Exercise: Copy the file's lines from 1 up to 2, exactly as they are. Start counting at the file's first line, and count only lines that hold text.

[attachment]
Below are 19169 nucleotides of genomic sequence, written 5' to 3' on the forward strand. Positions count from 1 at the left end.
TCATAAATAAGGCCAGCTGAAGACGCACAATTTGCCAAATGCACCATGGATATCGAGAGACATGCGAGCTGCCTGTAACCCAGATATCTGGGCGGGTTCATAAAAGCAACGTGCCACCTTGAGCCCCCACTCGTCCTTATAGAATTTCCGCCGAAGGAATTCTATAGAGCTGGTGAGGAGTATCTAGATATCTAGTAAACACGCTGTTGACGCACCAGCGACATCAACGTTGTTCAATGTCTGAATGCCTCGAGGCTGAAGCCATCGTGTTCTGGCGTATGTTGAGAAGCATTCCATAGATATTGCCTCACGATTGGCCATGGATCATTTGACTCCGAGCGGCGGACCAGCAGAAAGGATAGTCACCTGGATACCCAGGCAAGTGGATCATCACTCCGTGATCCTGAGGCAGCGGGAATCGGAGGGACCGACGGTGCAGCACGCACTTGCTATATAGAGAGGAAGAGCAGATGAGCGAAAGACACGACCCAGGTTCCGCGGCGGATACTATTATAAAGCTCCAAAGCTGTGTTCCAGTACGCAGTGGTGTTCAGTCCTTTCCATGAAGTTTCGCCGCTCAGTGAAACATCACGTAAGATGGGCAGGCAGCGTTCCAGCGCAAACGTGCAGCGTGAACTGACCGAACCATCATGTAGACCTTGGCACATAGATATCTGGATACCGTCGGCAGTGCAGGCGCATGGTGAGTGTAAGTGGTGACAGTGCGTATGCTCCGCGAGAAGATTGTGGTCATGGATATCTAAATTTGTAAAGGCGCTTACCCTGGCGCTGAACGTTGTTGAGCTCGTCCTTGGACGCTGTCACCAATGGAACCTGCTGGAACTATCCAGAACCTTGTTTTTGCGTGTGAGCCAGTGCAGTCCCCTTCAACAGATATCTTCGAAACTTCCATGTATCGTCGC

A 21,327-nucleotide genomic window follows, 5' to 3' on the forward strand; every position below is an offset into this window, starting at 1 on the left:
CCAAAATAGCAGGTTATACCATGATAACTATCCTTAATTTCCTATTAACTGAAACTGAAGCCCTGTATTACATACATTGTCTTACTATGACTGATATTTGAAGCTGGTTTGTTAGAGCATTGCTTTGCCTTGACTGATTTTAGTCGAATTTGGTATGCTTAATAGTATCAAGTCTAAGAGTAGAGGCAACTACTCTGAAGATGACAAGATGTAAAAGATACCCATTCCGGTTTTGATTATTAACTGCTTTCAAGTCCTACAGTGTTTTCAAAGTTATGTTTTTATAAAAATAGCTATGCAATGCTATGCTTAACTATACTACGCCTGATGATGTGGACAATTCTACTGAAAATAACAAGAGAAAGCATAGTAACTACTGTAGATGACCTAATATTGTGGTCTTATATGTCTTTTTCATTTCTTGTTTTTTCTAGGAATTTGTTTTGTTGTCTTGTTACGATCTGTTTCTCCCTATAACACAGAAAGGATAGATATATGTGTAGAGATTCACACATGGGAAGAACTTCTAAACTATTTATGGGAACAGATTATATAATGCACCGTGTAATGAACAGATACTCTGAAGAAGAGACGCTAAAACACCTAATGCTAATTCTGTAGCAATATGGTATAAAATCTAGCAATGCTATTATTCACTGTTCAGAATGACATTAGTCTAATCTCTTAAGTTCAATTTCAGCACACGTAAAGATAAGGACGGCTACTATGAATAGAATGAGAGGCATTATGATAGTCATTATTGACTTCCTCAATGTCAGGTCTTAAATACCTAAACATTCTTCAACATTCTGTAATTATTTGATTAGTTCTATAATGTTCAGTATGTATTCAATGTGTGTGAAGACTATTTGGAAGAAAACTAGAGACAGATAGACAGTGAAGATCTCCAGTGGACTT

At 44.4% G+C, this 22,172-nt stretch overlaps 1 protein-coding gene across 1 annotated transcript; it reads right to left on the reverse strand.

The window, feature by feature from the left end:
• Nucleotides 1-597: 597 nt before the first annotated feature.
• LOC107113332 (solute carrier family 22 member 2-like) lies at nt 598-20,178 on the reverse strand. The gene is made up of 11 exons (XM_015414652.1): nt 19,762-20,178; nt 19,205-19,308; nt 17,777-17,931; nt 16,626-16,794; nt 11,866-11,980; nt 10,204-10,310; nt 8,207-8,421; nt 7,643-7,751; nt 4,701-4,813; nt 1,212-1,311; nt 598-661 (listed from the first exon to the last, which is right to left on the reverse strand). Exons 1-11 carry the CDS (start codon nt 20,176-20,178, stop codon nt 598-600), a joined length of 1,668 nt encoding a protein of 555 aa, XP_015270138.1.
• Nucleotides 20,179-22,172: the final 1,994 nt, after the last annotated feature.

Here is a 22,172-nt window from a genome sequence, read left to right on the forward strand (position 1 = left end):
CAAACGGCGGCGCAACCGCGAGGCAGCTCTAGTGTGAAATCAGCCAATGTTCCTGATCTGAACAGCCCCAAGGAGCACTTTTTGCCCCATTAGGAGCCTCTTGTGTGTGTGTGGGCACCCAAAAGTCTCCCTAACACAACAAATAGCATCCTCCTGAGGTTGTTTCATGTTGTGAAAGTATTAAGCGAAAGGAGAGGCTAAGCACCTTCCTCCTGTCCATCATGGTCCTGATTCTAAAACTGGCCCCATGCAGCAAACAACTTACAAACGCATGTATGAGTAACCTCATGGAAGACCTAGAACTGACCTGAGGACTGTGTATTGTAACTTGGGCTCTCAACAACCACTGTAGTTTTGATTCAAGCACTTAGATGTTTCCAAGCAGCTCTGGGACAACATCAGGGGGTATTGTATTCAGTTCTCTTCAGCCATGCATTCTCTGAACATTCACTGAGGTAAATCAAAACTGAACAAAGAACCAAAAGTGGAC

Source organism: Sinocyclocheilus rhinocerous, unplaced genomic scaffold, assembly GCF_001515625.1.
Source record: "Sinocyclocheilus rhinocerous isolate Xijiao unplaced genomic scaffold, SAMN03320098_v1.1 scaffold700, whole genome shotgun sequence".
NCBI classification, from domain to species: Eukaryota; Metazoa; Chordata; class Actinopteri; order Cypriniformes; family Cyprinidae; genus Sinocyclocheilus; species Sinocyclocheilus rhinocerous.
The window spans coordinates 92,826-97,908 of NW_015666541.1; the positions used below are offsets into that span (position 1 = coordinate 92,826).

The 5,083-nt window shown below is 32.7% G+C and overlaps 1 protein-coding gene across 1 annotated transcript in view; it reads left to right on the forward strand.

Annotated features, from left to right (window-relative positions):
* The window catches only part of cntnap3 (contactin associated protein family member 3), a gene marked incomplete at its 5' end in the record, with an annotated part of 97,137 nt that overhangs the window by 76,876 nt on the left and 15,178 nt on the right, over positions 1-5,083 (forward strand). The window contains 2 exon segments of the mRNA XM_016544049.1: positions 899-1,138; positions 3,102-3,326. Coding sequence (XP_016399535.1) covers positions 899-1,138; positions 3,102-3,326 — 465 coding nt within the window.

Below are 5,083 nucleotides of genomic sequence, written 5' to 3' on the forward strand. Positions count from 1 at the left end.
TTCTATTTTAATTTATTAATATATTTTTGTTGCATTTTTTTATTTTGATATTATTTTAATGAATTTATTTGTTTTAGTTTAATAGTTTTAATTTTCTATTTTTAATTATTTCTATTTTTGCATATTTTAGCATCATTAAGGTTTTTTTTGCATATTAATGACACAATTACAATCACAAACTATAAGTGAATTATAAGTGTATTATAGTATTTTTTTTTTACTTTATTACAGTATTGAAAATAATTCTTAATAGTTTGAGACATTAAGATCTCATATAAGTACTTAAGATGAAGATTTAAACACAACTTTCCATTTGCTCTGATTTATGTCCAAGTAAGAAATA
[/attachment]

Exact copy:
Below are 19169 nucleotides of genomic sequence, written 5' to 3' on the forward strand. Positions count from 1 at the left end.
TCATAAATAAGGCCAGCTGAAGACGCACAATTTGCCAAATGCACCATGGATATCGAGAGACATGCGAGCTGCCTGTAACCCAGATATCTGGGCGGGTTCATAAAAGCAACGTGCCACCTTGAGCCCCCACTCGTCCTTATAGAATTTCCGCCGAAGGAATTCTATAGAGCTGGTGAGGAGTATCTAGATATCTAGTAAACACGCTGTTGACGCACCAGCGACATCAACGTTGTTCAATGTCTGAATGCCTCGAGGCTGAAGCCATCGTGTTCTGGCGTATGTTGAGAAGCATTCCATAGATATTGCCTCACGATTGGCCATGGATCATTTGACTCCGAGCGGCGGACCAGCAGAAAGGATAGTCACCTGGATACCCAGGCAAGTGGATCATCACTCCGTGATCCTGAGGCAGCGGGAATCGGAGGGACCGACGGTGCAGCACGCACTTGCTATATAGAGAGGAAGAGCAGATGAGCGAAAGACACGACCCAGGTTCCGCGGCGGATACTATTATAAAGCTCCAAAGCTGTGTTCCAGTACGCAGTGGTGTTCAGTCCTTTCCATGAAGTTTCGCCGCTCAGTGAAACATCACGTAAGATGGGCAGGCAGCGTTCCAGCGCAAACGTGCAGCGTGAACTGACCGAACCATCATGTAGACCTTGGCACATAGATATCTGGATACCGTCGGCAGTGCAGGCGCATGGTGAGTGTAAGTGGTGACAGTGCGTATGCTCCGCGAGAAGATTGTGGTCATGGATATCTAAATTTGTAAAGGCGCTTACCCTGGCGCTGAACGTTGTTGAGCTCGTCCTTGGACGCTGTCACCAATGGAACCTGCTGGAACTATCCAGAACCTTGTTTTTGCGTGTGAGCCAGTGCAGTCCCCTTCAACAGATATCTTCGAAACTTCCATGTATCGTCGC